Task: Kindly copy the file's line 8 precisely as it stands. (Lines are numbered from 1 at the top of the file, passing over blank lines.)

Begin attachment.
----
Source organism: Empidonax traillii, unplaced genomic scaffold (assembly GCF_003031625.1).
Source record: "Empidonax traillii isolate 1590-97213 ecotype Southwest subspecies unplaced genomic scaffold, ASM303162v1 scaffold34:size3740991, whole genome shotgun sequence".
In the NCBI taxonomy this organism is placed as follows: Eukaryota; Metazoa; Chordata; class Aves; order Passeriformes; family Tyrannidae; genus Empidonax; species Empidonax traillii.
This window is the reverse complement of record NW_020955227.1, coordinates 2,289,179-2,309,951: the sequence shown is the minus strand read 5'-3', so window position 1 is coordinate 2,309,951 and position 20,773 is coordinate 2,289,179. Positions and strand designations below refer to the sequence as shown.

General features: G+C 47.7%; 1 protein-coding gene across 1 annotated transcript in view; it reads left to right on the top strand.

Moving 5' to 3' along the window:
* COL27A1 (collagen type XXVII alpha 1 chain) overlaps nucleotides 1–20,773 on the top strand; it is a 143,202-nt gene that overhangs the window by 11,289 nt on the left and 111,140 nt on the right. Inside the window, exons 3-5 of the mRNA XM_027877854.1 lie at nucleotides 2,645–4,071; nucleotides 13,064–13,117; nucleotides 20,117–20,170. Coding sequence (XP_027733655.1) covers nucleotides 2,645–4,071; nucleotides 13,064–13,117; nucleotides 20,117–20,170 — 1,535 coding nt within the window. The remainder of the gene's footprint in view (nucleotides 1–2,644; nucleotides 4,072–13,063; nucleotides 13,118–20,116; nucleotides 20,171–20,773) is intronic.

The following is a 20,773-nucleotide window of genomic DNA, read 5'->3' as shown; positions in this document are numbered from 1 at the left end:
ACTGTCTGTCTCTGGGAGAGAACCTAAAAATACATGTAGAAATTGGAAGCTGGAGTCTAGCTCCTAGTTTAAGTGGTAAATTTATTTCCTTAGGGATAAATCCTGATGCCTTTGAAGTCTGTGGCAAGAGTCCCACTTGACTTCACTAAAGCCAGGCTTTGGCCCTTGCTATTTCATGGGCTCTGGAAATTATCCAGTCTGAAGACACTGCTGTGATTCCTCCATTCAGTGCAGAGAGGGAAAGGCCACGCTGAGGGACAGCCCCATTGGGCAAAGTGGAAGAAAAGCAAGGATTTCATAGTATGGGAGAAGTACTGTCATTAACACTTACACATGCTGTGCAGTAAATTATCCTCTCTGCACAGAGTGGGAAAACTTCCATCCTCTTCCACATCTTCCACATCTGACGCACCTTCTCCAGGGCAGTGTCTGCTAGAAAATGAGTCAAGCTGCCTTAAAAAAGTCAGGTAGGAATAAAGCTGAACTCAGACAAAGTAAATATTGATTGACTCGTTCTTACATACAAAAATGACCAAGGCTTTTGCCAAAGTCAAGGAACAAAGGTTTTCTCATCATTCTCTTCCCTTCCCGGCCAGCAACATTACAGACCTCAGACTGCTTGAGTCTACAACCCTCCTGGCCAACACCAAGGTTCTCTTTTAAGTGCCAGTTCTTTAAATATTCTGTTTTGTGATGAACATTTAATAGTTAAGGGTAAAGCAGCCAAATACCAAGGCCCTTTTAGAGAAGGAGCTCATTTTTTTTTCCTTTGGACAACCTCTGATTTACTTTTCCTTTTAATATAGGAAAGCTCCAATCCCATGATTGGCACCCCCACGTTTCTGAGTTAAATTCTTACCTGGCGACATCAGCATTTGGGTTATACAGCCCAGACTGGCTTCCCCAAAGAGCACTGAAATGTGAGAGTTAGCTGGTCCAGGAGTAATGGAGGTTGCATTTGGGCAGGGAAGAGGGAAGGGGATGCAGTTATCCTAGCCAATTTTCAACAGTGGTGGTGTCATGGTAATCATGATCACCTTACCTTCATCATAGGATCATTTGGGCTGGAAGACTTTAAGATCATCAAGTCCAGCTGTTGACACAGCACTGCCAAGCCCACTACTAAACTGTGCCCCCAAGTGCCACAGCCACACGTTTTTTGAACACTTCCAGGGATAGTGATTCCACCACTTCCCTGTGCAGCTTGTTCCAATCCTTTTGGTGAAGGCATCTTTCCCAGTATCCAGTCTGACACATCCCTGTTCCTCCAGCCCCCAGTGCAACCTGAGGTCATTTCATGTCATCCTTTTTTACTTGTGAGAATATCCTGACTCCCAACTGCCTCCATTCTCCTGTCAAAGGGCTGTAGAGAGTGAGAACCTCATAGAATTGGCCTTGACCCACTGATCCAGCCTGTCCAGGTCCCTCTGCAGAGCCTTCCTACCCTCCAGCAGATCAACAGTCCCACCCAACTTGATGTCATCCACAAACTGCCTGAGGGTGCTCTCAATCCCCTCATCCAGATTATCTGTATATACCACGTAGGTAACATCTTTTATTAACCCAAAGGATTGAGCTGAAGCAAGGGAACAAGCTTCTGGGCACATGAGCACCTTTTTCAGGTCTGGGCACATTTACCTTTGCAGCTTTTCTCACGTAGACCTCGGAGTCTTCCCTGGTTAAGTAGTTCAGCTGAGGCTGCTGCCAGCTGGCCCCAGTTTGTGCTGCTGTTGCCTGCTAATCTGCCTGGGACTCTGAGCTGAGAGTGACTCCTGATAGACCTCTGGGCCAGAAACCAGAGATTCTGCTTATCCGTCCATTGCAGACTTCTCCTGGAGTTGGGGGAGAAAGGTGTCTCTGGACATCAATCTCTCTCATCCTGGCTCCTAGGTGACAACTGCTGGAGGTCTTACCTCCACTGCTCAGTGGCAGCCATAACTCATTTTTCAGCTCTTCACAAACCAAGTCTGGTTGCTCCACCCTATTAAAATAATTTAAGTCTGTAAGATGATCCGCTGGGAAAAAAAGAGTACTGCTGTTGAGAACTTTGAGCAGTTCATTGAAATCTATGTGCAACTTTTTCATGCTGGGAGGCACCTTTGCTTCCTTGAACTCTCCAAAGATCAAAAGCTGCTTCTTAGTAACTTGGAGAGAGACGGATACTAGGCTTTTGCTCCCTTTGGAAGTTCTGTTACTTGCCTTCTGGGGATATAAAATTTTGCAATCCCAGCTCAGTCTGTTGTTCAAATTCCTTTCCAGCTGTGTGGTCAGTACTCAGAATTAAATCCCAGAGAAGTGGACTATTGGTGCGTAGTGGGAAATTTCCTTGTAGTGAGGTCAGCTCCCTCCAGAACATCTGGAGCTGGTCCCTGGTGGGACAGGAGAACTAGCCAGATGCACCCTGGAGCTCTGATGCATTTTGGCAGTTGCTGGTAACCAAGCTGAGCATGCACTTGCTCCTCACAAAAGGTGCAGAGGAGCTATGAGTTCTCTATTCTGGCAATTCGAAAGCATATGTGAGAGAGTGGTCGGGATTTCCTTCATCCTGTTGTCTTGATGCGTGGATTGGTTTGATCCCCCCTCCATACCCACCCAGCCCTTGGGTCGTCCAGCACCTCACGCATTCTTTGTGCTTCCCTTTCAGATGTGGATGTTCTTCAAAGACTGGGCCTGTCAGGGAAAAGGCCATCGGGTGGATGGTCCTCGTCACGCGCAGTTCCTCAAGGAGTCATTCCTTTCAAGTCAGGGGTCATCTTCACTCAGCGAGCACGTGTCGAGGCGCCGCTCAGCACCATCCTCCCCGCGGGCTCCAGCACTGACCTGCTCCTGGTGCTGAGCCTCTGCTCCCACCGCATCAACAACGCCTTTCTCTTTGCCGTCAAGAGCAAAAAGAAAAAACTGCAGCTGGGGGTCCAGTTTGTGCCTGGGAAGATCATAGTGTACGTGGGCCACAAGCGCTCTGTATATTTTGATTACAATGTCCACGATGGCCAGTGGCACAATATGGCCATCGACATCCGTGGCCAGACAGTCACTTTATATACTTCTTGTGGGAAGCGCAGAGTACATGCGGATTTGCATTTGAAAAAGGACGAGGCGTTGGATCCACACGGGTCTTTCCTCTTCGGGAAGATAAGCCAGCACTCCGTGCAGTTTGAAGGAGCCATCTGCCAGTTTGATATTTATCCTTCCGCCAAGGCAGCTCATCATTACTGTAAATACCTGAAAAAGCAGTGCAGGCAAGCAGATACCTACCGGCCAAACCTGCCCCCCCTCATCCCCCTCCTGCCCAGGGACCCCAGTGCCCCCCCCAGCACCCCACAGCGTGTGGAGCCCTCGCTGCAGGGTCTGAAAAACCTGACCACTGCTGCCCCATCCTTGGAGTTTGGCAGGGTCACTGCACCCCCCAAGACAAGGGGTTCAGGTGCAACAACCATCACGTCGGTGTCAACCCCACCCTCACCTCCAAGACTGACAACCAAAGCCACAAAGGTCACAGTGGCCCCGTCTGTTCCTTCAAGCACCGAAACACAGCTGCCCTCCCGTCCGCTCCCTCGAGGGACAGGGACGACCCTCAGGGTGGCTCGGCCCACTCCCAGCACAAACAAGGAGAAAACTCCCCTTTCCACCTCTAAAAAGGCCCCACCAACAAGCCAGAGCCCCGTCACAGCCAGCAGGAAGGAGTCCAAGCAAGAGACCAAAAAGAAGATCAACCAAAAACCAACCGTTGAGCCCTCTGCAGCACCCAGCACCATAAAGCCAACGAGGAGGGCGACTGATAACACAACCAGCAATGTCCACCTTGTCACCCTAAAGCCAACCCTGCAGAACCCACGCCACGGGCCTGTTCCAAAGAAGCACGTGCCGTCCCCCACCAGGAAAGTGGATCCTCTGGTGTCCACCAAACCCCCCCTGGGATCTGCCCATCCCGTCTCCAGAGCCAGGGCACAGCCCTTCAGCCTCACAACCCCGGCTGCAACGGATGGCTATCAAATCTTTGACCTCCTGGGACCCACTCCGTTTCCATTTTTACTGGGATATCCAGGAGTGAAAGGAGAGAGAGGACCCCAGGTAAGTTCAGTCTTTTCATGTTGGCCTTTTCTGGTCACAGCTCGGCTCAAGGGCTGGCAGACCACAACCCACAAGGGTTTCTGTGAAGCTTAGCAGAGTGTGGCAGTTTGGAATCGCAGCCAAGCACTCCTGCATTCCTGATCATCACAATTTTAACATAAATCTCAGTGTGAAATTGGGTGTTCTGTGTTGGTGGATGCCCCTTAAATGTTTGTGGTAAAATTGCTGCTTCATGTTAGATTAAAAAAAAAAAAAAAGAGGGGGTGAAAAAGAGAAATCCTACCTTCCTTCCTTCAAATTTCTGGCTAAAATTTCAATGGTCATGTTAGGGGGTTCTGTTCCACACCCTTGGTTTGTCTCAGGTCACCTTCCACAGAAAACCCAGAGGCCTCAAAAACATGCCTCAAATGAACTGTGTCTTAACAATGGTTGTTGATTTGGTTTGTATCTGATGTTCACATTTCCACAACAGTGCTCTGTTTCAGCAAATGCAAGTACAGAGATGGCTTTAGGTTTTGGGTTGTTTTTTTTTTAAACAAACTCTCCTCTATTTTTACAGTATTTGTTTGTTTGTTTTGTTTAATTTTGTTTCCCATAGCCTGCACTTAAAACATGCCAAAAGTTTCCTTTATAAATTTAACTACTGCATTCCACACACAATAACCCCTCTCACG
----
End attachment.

The following is a 20,773-nucleotide window of genomic DNA, read 5'->3' as shown; positions in this document are numbered from 1 at the left end: